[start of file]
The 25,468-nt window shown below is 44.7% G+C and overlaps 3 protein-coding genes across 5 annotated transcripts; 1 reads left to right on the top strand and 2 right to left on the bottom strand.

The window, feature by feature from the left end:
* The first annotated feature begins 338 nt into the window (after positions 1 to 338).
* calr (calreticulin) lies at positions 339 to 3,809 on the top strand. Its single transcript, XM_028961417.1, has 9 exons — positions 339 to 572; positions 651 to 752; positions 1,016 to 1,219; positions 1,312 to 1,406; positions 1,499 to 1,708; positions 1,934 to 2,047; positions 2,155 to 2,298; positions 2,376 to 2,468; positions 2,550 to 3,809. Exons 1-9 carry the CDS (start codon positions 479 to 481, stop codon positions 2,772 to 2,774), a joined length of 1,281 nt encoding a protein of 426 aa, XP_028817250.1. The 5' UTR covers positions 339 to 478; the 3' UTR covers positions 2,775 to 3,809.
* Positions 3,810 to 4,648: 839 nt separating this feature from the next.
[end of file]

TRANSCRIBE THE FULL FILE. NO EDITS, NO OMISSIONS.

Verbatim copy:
The 25,468-nt window shown below is 44.7% G+C and overlaps 3 protein-coding genes across 5 annotated transcripts; 1 reads left to right on the top strand and 2 right to left on the bottom strand.

The window, feature by feature from the left end:
* The first annotated feature begins 338 nt into the window (after positions 1 to 338).
* calr (calreticulin) lies at positions 339 to 3,809 on the top strand. Its single transcript, XM_028961417.1, has 9 exons — positions 339 to 572; positions 651 to 752; positions 1,016 to 1,219; positions 1,312 to 1,406; positions 1,499 to 1,708; positions 1,934 to 2,047; positions 2,155 to 2,298; positions 2,376 to 2,468; positions 2,550 to 3,809. Exons 1-9 carry the CDS (start codon positions 479 to 481, stop codon positions 2,772 to 2,774), a joined length of 1,281 nt encoding a protein of 426 aa, XP_028817250.1. The 5' UTR covers positions 339 to 478; the 3' UTR covers positions 2,775 to 3,809.
* Positions 3,810 to 4,648: 839 nt separating this feature from the next.